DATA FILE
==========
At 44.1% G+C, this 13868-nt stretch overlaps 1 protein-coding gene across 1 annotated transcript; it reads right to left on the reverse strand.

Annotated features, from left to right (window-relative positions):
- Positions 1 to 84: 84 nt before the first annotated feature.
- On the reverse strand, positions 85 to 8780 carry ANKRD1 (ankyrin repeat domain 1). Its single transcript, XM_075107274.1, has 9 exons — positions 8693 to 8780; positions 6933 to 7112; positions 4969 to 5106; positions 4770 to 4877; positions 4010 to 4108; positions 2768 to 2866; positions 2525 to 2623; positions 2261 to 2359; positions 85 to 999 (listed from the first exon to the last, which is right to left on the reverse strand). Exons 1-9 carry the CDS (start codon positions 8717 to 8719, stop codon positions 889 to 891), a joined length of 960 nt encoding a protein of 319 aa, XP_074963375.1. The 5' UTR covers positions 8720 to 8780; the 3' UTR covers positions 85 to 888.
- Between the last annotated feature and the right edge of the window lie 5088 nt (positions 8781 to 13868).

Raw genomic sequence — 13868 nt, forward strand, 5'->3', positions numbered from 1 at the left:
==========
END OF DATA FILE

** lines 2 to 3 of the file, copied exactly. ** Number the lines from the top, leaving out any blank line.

Annotated features, from left to right (window-relative positions):
- Positions 1 to 84: 84 nt before the first annotated feature.